They are an infinity of colors that illuminate the lives of thousands of people. They are a mixture of aromas that provoke vivid memories and insatiable appetites. They are thousands of sounds that make up perfect melodies to tell the history of the metropolis. They are the popular markets that for centuries have been pumping the blood that keeps Latin American cities alive.
Latinos have a special connection to markets. The growth of the large cities of Latin America could not be explained without those places where the exchange of goods and money occurs 365 days a year and 24 hours a day. A huge part of the Latin identity is rooted in that set of commercial premises where you can find fruits, vegetables, pork, chicken, fish, shoes, clothes, books, furniture, cleaning products, candies, pre-Hispanic kitchen tools and even the latest electronic devices.
In the case of Mexico, the markets are so important to the country that there are people dedicated to telling the history of those places. One of them is Julen Ladrón de Guevara, who, beyond being a specialist in cultural issues, introduces herself as a market chronicler. For Julen, Latin American markets are fundamental for the economic and social life of the different countries, because beyond being merchandise supply centers, they function to preserve cultural and gastronomic traditions.
“In Mexico City there are 329 markets. Some are local, in other words, they sell a bit of everything but they have areas for different products: there you will find the meat, fruit or grocery area. Others are known as specialty markets, in which most of their stores sell a specific product: flowers, shoes or candies.”
Julen explains that the markets were born along with the development of Mesoamerican civilizations. In the Mexican capital there is a record that since the 13th century — 300 years before the arrival of the Spaniards — markets were already operating to supply the needs of the population.
“But it was at the beginning of the 20th century when the markets as we know them today were established: roofed, more organized and with better sanitation measures,” explains Julen. For the chronicler, the markets are a reflection of the neighborhood where they are. “They are not only places where you go to eat delicious street food, they are popular centers full of tradition and culture where we can even find murals made by great contemporary artists.”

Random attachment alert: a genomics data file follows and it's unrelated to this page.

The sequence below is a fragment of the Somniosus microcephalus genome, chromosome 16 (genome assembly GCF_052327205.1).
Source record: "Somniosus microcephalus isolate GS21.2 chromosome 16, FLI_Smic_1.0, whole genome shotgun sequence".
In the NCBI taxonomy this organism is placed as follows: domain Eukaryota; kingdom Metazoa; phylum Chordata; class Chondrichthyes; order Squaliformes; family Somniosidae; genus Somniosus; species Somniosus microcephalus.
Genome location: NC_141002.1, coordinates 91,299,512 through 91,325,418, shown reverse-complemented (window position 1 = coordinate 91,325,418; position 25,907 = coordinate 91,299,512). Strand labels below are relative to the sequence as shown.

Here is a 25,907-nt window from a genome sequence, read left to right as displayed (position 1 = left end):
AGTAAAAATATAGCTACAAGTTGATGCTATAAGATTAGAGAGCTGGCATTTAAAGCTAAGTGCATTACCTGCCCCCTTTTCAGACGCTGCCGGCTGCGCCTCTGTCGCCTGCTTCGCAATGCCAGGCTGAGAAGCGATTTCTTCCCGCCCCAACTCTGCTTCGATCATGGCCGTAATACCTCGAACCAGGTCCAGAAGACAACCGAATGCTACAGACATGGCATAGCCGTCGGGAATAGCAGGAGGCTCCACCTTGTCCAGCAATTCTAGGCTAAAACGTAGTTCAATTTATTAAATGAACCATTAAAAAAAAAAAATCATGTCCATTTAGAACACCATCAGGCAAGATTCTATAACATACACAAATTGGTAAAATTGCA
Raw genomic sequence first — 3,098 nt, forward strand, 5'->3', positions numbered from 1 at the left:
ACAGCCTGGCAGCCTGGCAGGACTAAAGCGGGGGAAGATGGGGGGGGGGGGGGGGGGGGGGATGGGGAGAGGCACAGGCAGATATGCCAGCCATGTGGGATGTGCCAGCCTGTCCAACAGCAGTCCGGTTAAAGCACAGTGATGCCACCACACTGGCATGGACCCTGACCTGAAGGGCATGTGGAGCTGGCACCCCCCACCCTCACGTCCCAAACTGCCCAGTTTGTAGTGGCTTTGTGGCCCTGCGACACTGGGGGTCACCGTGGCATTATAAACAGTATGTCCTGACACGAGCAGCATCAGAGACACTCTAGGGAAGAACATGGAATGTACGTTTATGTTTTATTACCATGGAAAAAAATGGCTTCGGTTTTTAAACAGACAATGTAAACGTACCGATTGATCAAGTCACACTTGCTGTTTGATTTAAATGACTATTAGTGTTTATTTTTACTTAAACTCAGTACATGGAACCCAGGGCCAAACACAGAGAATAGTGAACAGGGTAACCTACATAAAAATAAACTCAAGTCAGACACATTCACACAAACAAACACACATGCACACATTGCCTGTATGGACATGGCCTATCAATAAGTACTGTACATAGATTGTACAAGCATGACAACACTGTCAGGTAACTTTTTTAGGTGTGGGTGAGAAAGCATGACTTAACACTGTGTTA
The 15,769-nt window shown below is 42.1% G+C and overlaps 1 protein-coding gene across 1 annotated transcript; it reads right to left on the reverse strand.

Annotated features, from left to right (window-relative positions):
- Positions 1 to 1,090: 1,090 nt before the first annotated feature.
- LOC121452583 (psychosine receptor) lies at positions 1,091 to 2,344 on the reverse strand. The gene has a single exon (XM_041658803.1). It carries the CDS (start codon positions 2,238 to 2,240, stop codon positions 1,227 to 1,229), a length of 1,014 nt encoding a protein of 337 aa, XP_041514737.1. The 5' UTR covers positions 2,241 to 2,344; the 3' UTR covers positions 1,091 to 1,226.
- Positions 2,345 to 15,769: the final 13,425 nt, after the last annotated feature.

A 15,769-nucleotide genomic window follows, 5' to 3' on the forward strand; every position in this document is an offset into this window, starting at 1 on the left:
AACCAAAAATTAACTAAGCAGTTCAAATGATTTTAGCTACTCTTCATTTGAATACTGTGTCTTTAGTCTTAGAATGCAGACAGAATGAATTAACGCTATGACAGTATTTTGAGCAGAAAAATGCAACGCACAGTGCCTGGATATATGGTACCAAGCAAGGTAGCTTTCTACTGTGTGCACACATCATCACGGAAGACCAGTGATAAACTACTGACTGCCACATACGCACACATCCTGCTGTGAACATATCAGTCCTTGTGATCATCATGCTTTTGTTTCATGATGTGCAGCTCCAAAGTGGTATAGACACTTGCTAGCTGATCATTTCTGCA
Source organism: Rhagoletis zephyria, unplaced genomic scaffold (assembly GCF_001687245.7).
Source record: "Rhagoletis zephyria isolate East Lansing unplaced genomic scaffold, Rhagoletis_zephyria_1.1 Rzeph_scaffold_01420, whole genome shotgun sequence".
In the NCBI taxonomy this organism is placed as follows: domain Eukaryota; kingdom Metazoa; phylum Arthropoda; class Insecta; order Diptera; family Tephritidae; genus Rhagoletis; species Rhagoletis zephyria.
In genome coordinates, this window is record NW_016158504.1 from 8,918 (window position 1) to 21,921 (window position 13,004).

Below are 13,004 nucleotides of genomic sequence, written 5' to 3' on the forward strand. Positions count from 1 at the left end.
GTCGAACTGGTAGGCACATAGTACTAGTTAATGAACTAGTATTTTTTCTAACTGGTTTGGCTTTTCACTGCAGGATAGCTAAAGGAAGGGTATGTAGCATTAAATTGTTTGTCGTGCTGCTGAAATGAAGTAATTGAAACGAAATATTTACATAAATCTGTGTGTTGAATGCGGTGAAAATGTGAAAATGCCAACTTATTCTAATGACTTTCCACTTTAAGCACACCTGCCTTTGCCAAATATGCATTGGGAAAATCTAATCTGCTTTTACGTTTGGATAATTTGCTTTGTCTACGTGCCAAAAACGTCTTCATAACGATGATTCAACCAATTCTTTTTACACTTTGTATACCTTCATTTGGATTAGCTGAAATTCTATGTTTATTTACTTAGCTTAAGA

For Rafael Acosta, an artisan and merchant in the San Juan market, one of the most traditional in Mexico City, the importance of markets lies in contact with people, in weaving relationships between the seller and the customer, and in enriching dialogue daily with the visitors and the merchant neighbors of the nearby premises. “As the renowned Chilean writer Pablo Neruda said: who does not know the markets does not know Mexico.”
The truth is that to get to know any country in Latin America it is necessary to go through its markets, taste its fruits, smell its flowers, feel its textiles and admire its colors. The tourist areas are important to know the history and culture of the countries, but only through the markets is the true Mexico, the real Colombia, the authentic Brazil, the original Cuba and the genuine Argentina known.
But in addition, the markets function as a connection point between the countryside and the city and many of them employ people who migrate from their homeland to seek better opportunities, to find employment and to improve their quality of life.